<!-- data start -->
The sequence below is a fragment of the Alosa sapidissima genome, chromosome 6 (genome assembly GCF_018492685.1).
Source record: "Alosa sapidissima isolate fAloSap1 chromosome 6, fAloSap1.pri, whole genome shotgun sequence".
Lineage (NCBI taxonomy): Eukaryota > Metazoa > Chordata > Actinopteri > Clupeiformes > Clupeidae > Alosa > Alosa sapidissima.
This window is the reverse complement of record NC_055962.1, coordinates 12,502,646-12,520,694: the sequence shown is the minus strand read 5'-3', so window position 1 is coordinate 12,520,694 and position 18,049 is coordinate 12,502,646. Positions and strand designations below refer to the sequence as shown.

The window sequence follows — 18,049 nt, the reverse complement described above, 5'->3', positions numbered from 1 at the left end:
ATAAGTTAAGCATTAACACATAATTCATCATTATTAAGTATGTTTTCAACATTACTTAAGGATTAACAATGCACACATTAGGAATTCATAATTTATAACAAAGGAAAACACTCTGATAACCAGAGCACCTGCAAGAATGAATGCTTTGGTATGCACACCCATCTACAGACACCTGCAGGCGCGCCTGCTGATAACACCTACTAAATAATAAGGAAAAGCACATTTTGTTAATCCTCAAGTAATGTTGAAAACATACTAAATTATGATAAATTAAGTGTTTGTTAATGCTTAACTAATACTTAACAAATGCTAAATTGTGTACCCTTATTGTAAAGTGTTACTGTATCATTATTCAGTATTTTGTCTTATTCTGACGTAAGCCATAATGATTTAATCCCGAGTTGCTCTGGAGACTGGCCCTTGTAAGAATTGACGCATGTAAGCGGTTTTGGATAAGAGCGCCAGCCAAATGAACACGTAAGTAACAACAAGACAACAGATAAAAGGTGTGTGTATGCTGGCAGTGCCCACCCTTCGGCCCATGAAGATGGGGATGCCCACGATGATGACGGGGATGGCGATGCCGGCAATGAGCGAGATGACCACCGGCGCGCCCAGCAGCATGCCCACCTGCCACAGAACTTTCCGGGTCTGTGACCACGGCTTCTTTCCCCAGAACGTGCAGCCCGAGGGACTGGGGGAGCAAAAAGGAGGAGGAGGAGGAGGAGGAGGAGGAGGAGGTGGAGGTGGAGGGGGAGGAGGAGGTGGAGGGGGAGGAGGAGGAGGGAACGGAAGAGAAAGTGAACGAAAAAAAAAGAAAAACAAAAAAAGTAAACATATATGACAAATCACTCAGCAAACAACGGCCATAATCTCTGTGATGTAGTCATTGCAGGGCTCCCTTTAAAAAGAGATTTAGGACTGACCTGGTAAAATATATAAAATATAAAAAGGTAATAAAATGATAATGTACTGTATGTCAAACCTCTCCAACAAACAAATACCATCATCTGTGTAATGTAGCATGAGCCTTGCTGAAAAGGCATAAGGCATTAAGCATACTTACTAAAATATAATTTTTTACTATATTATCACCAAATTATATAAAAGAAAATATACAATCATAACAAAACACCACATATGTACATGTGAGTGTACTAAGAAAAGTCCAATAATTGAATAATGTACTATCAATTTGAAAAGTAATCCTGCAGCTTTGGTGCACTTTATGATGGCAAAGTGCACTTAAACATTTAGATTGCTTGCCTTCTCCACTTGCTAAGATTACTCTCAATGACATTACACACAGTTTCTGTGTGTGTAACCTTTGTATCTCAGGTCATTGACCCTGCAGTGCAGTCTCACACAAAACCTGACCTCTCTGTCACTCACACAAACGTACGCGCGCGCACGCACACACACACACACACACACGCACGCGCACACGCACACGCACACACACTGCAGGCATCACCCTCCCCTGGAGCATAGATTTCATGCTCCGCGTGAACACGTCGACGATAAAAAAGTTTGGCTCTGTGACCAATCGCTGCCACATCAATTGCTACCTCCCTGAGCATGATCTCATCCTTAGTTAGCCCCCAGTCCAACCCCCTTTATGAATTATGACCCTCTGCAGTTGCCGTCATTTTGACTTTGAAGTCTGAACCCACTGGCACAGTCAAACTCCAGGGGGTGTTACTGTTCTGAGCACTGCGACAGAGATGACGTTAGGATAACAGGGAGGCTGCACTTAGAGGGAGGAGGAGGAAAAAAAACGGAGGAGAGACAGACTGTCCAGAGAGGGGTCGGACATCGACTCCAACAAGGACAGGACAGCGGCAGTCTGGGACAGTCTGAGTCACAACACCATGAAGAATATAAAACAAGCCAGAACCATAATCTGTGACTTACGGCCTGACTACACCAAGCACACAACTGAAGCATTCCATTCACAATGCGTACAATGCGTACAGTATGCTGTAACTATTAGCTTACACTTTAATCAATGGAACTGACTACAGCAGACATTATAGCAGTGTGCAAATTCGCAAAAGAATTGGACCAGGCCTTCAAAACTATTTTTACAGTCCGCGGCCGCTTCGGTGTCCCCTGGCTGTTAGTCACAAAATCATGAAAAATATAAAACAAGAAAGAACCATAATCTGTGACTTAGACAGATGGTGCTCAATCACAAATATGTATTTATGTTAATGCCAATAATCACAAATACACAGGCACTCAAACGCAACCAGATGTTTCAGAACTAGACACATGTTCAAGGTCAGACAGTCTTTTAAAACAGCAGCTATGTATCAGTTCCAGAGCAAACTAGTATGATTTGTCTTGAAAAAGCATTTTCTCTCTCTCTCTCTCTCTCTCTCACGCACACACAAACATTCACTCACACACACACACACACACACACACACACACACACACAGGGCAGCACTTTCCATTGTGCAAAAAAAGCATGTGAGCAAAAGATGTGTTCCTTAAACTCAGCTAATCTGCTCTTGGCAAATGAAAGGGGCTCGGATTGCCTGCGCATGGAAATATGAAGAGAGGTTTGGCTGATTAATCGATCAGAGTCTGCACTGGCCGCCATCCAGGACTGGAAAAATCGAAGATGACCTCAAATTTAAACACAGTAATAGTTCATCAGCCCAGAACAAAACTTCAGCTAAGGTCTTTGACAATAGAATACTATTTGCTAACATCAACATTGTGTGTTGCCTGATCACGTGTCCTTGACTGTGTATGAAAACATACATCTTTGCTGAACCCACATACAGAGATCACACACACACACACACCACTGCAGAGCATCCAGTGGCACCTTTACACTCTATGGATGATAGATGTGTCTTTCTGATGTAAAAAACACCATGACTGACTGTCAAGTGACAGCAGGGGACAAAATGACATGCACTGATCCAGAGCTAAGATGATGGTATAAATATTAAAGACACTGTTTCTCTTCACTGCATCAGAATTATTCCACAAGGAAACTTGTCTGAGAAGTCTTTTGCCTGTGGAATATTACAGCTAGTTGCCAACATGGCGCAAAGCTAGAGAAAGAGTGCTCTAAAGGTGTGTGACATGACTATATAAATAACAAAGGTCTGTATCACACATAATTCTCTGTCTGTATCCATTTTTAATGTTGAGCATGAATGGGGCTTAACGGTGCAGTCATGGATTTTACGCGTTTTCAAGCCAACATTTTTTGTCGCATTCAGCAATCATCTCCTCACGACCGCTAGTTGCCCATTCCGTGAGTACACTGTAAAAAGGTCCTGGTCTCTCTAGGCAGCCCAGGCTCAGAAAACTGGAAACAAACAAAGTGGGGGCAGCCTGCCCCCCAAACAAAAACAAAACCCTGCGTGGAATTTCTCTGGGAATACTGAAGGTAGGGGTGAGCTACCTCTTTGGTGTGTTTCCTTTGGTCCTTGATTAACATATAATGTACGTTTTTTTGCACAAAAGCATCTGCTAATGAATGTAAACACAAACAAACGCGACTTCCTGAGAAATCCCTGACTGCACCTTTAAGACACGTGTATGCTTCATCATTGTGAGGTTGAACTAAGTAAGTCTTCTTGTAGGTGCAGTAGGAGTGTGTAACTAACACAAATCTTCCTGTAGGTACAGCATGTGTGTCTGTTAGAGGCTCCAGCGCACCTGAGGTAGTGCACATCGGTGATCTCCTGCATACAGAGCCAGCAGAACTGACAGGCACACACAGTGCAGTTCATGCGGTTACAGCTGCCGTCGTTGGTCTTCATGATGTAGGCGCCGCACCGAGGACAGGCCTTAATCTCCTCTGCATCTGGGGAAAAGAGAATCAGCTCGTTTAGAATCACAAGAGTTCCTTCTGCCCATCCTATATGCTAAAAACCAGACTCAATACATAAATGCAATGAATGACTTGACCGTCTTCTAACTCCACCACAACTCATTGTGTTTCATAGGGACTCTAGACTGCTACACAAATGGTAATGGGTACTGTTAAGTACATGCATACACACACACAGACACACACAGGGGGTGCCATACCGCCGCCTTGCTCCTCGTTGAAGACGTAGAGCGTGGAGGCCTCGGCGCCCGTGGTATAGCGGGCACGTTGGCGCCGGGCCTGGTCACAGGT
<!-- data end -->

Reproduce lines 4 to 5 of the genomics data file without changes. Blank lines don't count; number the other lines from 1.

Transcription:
This window is the reverse complement of record NC_055962.1, coordinates 12,502,646-12,520,694: the sequence shown is the minus strand read 5'-3', so window position 1 is coordinate 12,520,694 and position 18,049 is coordinate 12,502,646. Positions and strand designations below refer to the sequence as shown.

The window sequence follows — 18,049 nt, the reverse complement described above, 5'->3', positions numbered from 1 at the left end: